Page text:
They sent us out into the world with their squire, as we left the tavern I grabbed a handful of herbs off the registration table – I wasn’t sure if these were the ones I needed – but they would do. Being led through Hoxton Square by a boy who insisted on calling us Sire was unnerving, even more so when he drew a dagger to assure us we were in no danger….we were carrying herbs and a dagger, we were in Shoreditch for sure. The general public looked bemused but there was no time to lighten the mood, we had been framed for regicide. We arrived at the leafy Shoreditch Tennis courts and it’s there we first sighted the elves, our guide turned tail and fled (the coward) and we gingerly approached these heavily armed guardians of the forest, only to be flanked by more who were hiding in the bushes, I was manhandled and my companions were left to negotiate with their leader. He demanded to know our business (we were supposed to kill him) but we conveniently forgot, instead telling him he was being framed for assassinating the king. He handed us a note written in elvish…and with the rain pouring down we had to use an app that deciphered what it said…I was right…it WAS Baron Lafayette behind this! (go me).
Now led back through the square by an elven guide we were instructed to visit the “Prague inn” and he left us to our fates…standing there in the rain we looked around unsure of where to go next, darting from door way to door way we came across the Prague Bar, meh close enough. Opening the door to a seemingly normal bar an unimpressed bar maid scowled at our camera, a man in a business suit looked up from his cappuccino. We sheepishly stepped in and I was about to pluck up the courage to quiz our grumpy barmaid when a serving wench stepped out from a doorway (phew).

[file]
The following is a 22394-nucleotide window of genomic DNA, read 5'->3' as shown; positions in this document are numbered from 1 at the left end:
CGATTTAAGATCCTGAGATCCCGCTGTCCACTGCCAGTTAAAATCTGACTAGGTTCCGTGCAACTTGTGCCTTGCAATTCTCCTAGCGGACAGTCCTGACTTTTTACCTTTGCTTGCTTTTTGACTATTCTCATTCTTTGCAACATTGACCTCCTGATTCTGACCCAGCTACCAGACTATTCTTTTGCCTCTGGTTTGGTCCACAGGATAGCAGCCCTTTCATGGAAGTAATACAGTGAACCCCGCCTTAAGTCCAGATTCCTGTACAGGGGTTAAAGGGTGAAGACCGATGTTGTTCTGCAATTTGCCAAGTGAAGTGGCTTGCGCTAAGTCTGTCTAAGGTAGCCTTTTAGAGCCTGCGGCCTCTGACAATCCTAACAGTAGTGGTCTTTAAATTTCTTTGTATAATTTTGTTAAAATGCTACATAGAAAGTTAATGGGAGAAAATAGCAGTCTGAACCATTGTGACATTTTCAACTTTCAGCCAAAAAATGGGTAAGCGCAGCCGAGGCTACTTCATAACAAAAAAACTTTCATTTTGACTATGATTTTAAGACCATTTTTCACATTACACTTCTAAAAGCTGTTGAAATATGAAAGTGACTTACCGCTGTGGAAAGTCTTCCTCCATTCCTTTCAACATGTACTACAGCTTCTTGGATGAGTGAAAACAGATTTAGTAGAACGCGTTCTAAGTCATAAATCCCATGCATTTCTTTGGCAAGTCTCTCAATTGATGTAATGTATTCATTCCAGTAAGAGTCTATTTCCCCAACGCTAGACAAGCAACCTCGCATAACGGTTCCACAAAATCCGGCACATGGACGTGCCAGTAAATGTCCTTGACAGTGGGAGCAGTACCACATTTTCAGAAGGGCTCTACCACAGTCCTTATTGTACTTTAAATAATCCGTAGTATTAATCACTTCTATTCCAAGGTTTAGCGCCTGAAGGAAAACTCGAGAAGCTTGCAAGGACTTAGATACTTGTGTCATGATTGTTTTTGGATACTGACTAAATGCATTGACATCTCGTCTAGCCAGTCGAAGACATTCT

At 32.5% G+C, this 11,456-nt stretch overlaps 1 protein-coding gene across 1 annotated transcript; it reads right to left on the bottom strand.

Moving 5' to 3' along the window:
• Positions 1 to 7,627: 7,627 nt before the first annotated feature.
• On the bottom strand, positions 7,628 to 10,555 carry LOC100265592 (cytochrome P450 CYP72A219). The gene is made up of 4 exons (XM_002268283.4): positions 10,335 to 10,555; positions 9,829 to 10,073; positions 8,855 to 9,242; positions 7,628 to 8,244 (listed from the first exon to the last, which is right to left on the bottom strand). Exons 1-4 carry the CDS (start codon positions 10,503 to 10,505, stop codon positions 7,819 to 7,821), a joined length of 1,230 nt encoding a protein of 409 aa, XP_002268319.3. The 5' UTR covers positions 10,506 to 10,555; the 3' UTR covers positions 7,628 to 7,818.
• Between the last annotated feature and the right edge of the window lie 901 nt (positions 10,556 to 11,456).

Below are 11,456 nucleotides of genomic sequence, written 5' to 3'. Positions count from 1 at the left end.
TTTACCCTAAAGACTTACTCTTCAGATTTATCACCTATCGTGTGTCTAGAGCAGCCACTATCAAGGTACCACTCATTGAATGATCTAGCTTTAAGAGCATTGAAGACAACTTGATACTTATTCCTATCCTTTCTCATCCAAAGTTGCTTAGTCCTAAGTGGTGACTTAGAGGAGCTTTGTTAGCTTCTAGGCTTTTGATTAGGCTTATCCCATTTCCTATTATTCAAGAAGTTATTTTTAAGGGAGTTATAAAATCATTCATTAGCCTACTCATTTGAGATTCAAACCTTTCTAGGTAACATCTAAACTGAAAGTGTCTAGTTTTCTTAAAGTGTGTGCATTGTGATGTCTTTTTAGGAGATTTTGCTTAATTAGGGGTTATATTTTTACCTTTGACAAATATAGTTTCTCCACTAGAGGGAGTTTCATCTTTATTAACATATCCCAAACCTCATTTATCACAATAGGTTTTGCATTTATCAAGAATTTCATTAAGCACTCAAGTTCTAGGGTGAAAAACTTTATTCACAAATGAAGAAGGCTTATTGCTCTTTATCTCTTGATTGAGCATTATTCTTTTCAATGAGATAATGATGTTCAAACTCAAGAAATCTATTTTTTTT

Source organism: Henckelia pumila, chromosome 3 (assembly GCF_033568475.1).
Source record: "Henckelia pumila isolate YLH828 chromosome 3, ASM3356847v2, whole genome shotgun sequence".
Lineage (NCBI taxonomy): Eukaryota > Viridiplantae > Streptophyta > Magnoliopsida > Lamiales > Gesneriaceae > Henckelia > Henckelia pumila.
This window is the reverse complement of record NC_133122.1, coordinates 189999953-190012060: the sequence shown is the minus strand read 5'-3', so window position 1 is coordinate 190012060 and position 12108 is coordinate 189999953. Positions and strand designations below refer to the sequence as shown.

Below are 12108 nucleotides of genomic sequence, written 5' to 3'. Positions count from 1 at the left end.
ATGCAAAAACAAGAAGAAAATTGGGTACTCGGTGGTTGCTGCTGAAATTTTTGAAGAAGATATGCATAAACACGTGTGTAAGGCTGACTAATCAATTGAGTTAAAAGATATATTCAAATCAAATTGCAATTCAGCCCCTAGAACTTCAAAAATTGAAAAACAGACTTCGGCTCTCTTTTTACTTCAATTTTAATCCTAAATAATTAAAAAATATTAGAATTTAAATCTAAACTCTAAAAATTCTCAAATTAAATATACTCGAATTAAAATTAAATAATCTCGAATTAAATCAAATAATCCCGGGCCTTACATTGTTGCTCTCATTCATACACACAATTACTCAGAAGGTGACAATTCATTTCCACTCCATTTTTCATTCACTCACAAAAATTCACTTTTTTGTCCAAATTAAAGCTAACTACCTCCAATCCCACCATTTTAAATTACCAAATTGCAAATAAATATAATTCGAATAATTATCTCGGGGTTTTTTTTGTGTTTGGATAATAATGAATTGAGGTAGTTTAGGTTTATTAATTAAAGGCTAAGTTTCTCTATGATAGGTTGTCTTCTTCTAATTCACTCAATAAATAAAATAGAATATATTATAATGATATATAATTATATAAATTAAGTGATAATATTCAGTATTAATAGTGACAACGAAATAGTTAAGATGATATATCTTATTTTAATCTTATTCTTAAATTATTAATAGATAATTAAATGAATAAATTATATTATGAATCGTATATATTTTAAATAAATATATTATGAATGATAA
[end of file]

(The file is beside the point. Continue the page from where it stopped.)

She led us down the stairs in the pitch black (ambush?) finally emerging to the sight to Lady Lafayette getting ready to take a bath. She alluringly suggested that we join her and began to disrobe, blushing we refused and she became furious, she demanded that we bowed before her and beg forgiveness; that her husband would be sure to have us executed. Things were becoming increasingly awkward – when thankfully a Witcher stepped from the shadows to intervene, he had the good Lady Lafayette restrained and asked us if we had a pouch of herbs (well lookey here – I did). With it he crafted a potion that lifted a Hex from Lady Lafayette (which made her put her clothes back on)…and from then the end game was revealed. We were to travel with a final confrontation with a rogue Witcher. Who could only be defeated with a stab from a silver dagger.
We travelled back to where we started, taking a b-line to the roof where our foe awaited us, we were handed swords (some members doubled up) whilst I was chosen to wield the dagger. Our imposing nemesis awaited us, taunting us (and handily recapping what we had done). Battle was inevitable…and when it started it was brutal, this guy was pulling no punches. I let my colleagues close in for the kill – only to see them beaten back but this only made our foe get increasingly cocky, he dropped his guard – just long enough for me to plunge the silver dagger between his shoulders.
He stumbled forward onto his knees and we stabbed at him with the fury only games journalists can muster. Standing over his corpse we contemplated stealing his boots, instead a pre-recording from the (new) king chimed in and we huddled around our phone to see what consequences our actions had been (turns out we had brokered a peace and saved the day). All that was left was to strut back downstairs to the tavern and gloat about our glorious quest.